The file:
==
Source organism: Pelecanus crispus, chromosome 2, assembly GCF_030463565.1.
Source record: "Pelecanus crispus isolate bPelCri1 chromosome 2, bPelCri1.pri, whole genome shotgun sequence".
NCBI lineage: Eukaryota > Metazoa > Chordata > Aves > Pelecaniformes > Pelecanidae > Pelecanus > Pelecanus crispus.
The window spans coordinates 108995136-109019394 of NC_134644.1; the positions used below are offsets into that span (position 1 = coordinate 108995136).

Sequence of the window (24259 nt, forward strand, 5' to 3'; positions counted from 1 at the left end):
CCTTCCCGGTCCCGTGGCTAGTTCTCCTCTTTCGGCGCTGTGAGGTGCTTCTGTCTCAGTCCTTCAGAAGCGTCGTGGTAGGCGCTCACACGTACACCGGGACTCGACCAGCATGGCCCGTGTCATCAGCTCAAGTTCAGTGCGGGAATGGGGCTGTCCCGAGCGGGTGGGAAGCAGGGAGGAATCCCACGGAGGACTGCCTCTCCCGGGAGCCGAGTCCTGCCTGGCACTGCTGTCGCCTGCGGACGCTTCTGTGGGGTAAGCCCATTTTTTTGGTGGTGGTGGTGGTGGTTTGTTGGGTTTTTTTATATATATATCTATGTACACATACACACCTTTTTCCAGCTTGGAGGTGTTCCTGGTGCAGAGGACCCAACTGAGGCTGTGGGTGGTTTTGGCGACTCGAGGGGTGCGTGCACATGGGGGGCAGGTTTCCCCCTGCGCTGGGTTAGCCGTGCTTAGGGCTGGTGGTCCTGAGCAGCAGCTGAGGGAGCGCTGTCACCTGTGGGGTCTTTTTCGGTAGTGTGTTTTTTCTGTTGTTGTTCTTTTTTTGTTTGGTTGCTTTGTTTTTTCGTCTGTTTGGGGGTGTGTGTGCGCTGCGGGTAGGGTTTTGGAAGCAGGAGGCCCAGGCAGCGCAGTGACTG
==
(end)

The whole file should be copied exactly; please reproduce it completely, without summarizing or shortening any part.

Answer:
Source organism: Pelecanus crispus, chromosome 2, assembly GCF_030463565.1.
Source record: "Pelecanus crispus isolate bPelCri1 chromosome 2, bPelCri1.pri, whole genome shotgun sequence".
NCBI lineage: Eukaryota > Metazoa > Chordata > Aves > Pelecaniformes > Pelecanidae > Pelecanus > Pelecanus crispus.
The window spans coordinates 108995136-109019394 of NC_134644.1; the positions used below are offsets into that span (position 1 = coordinate 108995136).

Sequence of the window (24259 nt, forward strand, 5' to 3'; positions counted from 1 at the left end):
CCTTCCCGGTCCCGTGGCTAGTTCTCCTCTTTCGGCGCTGTGAGGTGCTTCTGTCTCAGTCCTTCAGAAGCGTCGTGGTAGGCGCTCACACGTACACCGGGACTCGACCAGCATGGCCCGTGTCATCAGCTCAAGTTCAGTGCGGGAATGGGGCTGTCCCGAGCGGGTGGGAAGCAGGGAGGAATCCCACGGAGGACTGCCTCTCCCGGGAGCCGAGTCCTGCCTGGCACTGCTGTCGCCTGCGGACGCTTCTGTGGGGTAAGCCCATTTTTTTGGTGGTGGTGGTGGTGGTTTGTTGGGTTTTTTTATATATATATCTATGTACACATACACACCTTTTTCCAGCTTGGAGGTGTTCCTGGTGCAGAGGACCCAACTGAGGCTGTGGGTGGTTTTGGCGACTCGAGGGGTGCGTGCACATGGGGGGCAGGTTTCCCCCTGCGCTGGGTTAGCCGTGCTTAGGGCTGGTGGTCCTGAGCAGCAGCTGAGGGAGCGCTGTCACCTGTGGGGTCTTTTTCGGTAGTGTGTTTTTTCTGTTGTTGTTCTTTTTTTGTTTGGTTGCTTTGTTTTTTCGTCTGTTTGGGGGTGTGTGTGCGCTGCGGGTAGGGTTTTGGAAGCAGGAGGCCCAGGCAGCGCAGTGACTG